This discussion aims to give landowners the essential information needed to understand how streams work. Further information, including a deeper look at the underlying principles, can be found in the references listed at the end. See the glossary at the end for detailed descriptions of the underlined words.
What Streams Do
Streams have two mechanical functions. The first is to transport water from higher to lower elevations. The second is to transport sediment – earthen materials better known as rock, sand, silt, and clay. In a healthy stream, the amount of sediment being picked up and moved downstream is equal to the amount being deposited in the stream. In unhealthy streams, this balance is lacking; either too much sediment is being deposited or too much erosion is occurring. Excess deposition is usually indicated by the presence of unstable islands or mid-channel sediment bars. Excess channel erosion is indicated by rapid deepening or widening of the channel. Tell-tale signs are high, freshly eroded banks with exposed roots, or deeply incised channels. Both excess deposition and excess erosion may occur in the same channel reach (Figure 1).
Figure 1. A high cut bank in the background and a mid-channel sediment bar in the foreground indicate that this stream is out of balance. The undercutting and collapse of streambanks contributes excess sediment to the stream. As that sediment forms mid-channel bars, stream flow is directed against the banks causing more undercutting and collapse. (Photo credit: Mike Smolen)
The movement of water and sediment through a stream system involves kinetic energy. The faster the stream flows, the greater the power it has to erode and carry sediment. As children, many of us played with a flowing garden hose to dig holes in the ground, so we have an intuitive understanding of the cutting power of flowing water. Nature provides four ways of keeping this erosive power in check.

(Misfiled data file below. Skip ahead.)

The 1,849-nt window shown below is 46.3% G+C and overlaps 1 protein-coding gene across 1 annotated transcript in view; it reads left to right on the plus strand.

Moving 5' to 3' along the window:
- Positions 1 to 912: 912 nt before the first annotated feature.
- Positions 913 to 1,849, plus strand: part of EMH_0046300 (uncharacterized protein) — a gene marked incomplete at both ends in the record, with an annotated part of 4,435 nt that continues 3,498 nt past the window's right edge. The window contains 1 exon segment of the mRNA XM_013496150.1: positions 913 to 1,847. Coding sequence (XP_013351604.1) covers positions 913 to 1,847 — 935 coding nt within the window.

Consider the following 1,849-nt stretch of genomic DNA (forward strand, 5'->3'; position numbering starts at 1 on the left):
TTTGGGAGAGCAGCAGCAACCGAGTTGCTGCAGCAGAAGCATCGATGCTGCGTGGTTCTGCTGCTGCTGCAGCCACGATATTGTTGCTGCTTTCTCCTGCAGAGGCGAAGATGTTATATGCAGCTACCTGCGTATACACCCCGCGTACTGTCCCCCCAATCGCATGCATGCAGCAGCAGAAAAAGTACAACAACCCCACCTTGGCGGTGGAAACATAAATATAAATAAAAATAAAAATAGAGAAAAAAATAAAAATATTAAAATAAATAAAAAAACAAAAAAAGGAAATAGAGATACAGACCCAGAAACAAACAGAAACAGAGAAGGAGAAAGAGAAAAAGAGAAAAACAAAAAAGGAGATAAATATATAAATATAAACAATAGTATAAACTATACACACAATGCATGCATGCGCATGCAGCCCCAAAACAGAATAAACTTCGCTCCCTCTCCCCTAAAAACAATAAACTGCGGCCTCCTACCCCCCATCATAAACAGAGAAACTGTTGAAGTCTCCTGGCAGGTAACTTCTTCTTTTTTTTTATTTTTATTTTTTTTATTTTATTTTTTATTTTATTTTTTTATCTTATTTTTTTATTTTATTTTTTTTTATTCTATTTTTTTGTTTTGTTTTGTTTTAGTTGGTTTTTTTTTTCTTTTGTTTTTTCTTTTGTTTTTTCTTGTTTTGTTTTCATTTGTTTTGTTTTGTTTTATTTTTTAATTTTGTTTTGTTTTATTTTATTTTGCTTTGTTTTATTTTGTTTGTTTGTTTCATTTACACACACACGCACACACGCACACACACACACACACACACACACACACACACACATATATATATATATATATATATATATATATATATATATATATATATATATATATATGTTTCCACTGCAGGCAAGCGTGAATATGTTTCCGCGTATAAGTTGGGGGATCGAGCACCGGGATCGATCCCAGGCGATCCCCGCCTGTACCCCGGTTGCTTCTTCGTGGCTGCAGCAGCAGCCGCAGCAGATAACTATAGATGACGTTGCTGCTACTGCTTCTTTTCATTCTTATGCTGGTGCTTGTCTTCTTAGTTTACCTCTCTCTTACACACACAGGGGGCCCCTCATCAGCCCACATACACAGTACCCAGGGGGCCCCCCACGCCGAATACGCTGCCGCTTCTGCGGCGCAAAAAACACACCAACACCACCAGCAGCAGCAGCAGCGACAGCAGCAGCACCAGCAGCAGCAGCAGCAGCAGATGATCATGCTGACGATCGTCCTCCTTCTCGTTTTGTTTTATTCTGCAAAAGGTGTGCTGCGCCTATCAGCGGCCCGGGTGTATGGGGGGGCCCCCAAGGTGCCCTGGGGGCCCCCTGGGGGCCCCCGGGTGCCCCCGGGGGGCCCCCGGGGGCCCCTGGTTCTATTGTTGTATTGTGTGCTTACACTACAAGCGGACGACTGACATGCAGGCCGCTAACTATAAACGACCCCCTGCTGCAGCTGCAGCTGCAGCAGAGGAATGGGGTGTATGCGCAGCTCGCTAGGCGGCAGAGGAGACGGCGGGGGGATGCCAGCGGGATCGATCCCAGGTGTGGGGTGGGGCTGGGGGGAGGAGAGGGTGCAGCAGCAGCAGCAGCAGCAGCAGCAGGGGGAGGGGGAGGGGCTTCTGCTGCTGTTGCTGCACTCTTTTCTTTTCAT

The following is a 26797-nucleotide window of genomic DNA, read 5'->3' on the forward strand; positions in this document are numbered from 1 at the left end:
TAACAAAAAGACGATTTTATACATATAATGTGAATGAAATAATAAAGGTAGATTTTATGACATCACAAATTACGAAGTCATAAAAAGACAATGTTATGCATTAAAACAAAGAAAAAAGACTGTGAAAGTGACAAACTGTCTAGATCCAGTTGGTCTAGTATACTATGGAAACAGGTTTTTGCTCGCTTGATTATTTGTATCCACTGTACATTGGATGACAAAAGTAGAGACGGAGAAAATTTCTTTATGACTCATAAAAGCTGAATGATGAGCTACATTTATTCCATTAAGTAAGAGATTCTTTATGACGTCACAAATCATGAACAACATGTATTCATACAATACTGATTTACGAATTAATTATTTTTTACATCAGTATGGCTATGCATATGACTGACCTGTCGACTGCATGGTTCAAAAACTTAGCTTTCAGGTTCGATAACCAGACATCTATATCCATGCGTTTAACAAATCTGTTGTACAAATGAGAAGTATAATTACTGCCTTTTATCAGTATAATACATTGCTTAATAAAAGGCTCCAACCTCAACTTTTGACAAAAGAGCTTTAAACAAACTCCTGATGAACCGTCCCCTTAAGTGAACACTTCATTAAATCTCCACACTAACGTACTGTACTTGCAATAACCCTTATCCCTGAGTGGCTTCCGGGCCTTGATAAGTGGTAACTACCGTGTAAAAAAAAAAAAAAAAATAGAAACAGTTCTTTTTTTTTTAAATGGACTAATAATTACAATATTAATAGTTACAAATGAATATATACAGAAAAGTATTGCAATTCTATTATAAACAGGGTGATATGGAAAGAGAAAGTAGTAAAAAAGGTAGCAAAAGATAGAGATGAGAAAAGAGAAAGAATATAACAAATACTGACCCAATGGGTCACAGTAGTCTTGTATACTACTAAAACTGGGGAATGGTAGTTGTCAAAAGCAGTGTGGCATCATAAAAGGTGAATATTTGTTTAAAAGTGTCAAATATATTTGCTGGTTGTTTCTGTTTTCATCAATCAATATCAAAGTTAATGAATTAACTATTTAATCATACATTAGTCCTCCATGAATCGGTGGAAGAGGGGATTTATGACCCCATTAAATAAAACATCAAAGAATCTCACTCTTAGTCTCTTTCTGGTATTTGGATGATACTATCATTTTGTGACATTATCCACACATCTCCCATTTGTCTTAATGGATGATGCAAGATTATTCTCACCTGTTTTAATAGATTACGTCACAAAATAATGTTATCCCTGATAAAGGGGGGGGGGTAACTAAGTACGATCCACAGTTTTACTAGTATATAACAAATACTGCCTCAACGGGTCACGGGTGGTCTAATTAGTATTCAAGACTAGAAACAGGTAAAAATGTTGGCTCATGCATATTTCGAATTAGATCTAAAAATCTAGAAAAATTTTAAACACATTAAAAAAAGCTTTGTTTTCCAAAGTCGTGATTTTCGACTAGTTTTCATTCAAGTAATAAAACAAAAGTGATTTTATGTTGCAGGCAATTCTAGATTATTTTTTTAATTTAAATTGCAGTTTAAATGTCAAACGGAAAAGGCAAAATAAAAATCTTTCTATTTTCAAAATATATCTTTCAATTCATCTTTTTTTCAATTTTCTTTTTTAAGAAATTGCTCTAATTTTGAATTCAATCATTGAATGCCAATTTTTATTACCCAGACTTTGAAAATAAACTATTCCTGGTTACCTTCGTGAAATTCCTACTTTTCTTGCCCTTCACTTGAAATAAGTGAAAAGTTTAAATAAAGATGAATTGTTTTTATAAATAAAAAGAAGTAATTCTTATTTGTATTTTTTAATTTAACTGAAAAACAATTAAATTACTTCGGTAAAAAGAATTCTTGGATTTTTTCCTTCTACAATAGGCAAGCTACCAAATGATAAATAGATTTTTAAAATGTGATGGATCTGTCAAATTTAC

The first way streams protect themselves is the growth of deep or densely rooted, water loving plants along the stream channel. This streamside area is known as the riparian zone (Figure 2). These deep and dense root networks hold the riparian soil together. Although this protective zone of vegetation may be damaged from time to time, one of the great benefits of this network of riparian trees, shrubs and grasses is that it is self-repairing. When some plants are lost, others grow in their place.
Figure 2. Healthy riparian zones are alive with trees, shrubs or other deep-rooted plants that resist the cutting power of the flowing water and protect streambanks from erosion. (With permission by Wendy Kroeker, artist, and Manitoba Association for Community Arts Councils Inc.)
The second way streams act to dissipate the erosive energy of flowing water is by changing their pattern or meandering (Figure 3). By forming curves the distance the water travels is increased, the slope is decreased, and the water’s velocity slows as a result. It is normal for stream and river channels to slowly move over time. If one could watch a stream from the air over a period of several lifetimes, it would appear as if it were a writhing snake. This is one reason why construction of homes and other structures close to streams should be discouraged.
Figure 3. Over time it is normal for a healthy stream channel to move, or meander. Rivers which carry high sediment loads typically develop a braided pattern of multiple crisscrossing channels, instead of the single channel shown here. (Image credit: Ohio Department of Natural Resources)
Flooding is the third way in which erosive energy is reduced (Figure 4). During and after rainstorms, the water rises above the streambank and spreads on the floodplain. The velocity of the water outside the channel is very much reduced and, as a result, sediment is deposited. Flooding is a beneficial process as long as people avoid building houses and other structures in the floodplain. Local groundwater tables benefit from the increased infiltration of water, and the deposition of new sediment helps form and maintain productive soils. Flooding is a natural occurrence and is part of normal stream functioning.